The Wolf's Eyes Burn Blue In The O2
As the public crossed the threshold of the O2 Academy, the likes of Bill Withers and The Beatles waited with great patience to welcome the Bristolian’s into the soon-to-be psychedelic rock utopia.
For the Ohio-based Electric Citizen, there seemed to be a rite of passage when joining the group which included having a passion for seventies nostalgia and the necessity of long, flowing locks. Laura Dolan walks into the picture and greets the middle-aged crowd that had assembled with clusters of young adults hooting in response.
“Shallow Water” and “Magnetic Man” influenced a roll off the tongue trance through the first half of their performance that provoked loose limbs and pensive day dreaming, hypnotised by Laura’s unbridled movements and left helpless to listen to her gentle but Christie Hynde-esque flare of singing.
Nate Wagner’s ceaseless commitment to swinging his hair in a propeller fashion did not disturb his drumming (or his allurement to a camera lens) in the slightest. Randy Proctor sustained his “cool bassist” responsibility as he swayed in the rhythm of drum beats and Katie (their recently added keyboardist) may have followed suit but the etching of concentration she wore suggested nothing except a commitment to the keys.
The maracas of “Misery Keeper” were recognised and out burst the sensual solo work of Ross Dolan who had remained fairly tame up until that moment, slowly pulling the on-lookers out of their shells and developing genuine interest right up until they finished on a signature drum beat down before the final note was struck.
The venue had become congested by this point, with at least two attendees occupying every raised step and the main floor dwellers exchanging awkward smiles as they shuffled with a few centimetres separating them. The discomfited disposition fortunately did not last long however, as the backdrop eyes of the stalking wolf burned deep blue and out walked the three headline musicians.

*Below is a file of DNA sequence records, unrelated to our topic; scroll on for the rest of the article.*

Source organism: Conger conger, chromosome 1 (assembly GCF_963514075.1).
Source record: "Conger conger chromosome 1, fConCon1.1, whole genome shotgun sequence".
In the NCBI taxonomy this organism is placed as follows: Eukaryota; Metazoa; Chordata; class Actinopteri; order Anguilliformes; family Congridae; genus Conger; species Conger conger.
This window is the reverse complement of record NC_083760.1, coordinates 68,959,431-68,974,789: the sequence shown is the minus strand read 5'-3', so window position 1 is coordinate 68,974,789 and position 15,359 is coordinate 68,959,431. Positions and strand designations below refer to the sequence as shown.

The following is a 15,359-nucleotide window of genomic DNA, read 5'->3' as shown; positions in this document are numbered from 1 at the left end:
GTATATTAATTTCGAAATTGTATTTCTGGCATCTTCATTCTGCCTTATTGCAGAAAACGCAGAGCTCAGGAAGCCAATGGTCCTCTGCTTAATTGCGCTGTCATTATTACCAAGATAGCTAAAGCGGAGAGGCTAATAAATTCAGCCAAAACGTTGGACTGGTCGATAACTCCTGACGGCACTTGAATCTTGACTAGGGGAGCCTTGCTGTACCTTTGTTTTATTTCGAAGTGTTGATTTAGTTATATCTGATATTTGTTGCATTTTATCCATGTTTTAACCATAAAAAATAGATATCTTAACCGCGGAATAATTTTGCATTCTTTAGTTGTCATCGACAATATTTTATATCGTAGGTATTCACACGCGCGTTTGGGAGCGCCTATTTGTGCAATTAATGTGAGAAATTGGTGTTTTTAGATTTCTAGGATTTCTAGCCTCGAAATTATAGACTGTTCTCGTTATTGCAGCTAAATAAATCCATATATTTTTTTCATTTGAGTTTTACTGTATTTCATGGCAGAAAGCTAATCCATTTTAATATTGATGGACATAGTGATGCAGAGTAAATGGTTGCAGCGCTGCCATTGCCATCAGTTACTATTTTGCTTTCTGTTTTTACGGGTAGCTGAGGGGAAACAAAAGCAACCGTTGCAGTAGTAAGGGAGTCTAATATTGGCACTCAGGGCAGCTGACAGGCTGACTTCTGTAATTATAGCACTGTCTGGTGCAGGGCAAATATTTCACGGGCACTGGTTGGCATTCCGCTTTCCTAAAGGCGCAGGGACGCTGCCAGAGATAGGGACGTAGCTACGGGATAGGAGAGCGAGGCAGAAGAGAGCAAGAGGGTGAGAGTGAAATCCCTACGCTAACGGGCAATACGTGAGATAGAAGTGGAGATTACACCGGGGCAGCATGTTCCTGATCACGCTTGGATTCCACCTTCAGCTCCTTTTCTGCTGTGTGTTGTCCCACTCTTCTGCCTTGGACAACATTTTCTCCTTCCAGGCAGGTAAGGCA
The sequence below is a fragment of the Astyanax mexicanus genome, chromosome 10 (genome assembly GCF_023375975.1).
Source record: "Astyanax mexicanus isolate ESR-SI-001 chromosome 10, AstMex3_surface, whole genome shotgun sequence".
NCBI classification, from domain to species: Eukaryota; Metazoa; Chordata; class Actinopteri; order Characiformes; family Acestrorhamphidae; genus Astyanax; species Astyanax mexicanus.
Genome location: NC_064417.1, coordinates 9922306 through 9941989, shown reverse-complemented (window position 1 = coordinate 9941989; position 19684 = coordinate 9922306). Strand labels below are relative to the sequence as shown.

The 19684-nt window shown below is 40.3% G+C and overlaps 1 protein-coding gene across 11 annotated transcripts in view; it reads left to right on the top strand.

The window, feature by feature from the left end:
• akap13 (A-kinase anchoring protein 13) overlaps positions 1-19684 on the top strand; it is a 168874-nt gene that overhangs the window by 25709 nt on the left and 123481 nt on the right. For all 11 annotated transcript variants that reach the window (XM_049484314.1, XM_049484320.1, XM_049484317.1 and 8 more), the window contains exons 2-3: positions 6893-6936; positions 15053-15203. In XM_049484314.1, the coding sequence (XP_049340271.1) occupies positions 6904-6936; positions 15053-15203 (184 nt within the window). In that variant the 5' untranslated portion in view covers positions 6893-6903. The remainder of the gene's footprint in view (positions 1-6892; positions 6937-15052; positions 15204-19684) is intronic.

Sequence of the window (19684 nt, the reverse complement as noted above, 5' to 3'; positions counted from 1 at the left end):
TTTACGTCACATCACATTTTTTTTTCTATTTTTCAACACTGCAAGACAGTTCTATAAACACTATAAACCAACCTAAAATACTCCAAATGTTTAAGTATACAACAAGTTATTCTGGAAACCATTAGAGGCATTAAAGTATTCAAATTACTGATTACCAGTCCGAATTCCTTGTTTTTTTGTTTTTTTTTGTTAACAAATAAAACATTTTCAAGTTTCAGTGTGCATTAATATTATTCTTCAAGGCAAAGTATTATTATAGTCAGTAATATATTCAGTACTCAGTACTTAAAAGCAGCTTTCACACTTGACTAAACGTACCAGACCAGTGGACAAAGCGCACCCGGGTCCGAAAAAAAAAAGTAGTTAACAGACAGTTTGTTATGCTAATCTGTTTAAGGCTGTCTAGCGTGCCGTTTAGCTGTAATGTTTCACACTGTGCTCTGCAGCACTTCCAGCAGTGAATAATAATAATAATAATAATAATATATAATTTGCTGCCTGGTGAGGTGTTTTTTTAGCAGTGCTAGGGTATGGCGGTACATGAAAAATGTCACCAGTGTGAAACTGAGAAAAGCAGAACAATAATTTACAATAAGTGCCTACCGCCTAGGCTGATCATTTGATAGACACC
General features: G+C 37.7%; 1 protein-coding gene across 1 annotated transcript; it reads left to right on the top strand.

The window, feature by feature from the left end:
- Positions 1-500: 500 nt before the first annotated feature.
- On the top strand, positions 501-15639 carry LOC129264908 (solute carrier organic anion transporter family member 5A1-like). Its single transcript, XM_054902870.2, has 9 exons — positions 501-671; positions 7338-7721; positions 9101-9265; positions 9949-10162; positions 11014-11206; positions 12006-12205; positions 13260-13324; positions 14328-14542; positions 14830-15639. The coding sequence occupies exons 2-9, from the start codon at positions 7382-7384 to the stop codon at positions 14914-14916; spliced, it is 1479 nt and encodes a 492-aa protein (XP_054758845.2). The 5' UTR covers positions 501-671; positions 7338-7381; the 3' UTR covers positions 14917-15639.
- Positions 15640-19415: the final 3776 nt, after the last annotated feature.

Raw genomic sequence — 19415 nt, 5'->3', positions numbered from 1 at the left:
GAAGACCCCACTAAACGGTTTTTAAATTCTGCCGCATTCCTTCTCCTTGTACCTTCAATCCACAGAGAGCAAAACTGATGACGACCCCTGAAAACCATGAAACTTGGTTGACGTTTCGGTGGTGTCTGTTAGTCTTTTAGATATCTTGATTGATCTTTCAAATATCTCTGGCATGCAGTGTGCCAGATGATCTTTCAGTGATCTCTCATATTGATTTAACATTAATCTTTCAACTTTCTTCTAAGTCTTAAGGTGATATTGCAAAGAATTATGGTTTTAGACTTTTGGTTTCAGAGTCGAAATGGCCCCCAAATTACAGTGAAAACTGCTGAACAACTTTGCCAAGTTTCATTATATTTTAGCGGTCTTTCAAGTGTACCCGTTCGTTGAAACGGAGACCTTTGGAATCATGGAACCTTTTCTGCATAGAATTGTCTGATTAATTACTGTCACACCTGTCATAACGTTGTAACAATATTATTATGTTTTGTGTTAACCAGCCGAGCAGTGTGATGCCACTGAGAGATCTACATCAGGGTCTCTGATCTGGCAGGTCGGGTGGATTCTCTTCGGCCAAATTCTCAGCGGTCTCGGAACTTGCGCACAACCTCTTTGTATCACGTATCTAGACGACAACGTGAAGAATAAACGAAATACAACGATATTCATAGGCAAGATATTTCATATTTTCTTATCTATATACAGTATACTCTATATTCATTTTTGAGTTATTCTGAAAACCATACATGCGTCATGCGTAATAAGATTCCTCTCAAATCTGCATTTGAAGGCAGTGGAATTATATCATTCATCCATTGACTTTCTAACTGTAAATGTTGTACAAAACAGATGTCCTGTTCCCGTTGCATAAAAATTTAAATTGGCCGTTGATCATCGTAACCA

Once equipped, the three met beside Alex’s kit and began chugging the first galloping notes of title track, “Victorious”, thrusting stage lights over the psychedelic scene as the rock idol grew from within.
The first few songs encapsulated Wolfmother and the long-established hook-heavy rhythms that have become somewhat of a tradition. Following their exciting opening, the cosmic egg cracked its casing to reveal “New Moon Rising”, with the seventh fret bend pulling in the faceless voices to sing not only the memorable lyrics but the captivating guitar riffs as well.
Andrew Stockdale’s high pitched wailing surpassed expectations while his Gibson guitar work was next to delectable. Storming through the material with a commanding presence, the air became electrified alongside Ian and Alex who turned out to be no slouches themselves.
In comparison to his chilled off-stage personality, Ian Peres came across as a man possessed by some manner of keyboard demon. Leaping with his best foot forward, the full of beans bassist held nothing back as he traded between instruments, playing the keyboard with excessive meticulousness one minute and then dominating the stage with his bass guitar the next. An impressive feat of playing both at once while singing easily earned him his fair share of justified recognition.
Challenging these two musicians meant reaching a bar that nearly caught the clouds but if there was a drummer more suitable for an attempt, it was Alex Carapetis. His technique took on a hit hard demeanour, which found great success beside the sharp jagged guitar strums and beefy bass plucks. His face remained concealed behind a thick pair of black aviators until the encore where he removed them, ready to lock eyes as he raised his sticks high to meet a colossal conclusion.
A penetrating twang and synth ring signified the “White Unicorn” would soon be coming over the not to distant horizon and the floor shuddering stomp that followed was felt pounding by all three tiers. A concerned thought grew towards the sturdiness of the balcony foundations as the stomping quickly transformed into bouncing as the band “drank from the serpents vine” and occasionally convened, forming a small world of their own.
“Dimension”, “Colossal” and an electric version of “Pretty Peggy” were but a few tracks from their back catalogue that the three-piece were rewarded with thunderous applause over, but none connected with the audience as strongly as their encore of “Vagabond” and “Joker And The Thief” did.
One last effort to drain the spectators of whatever energy remained proved successful as Mr Stockdale left the twelve fret ring out as they waved their goodbyes, eventually leaving nothing more than the ringing of guitar feedback to walk out on.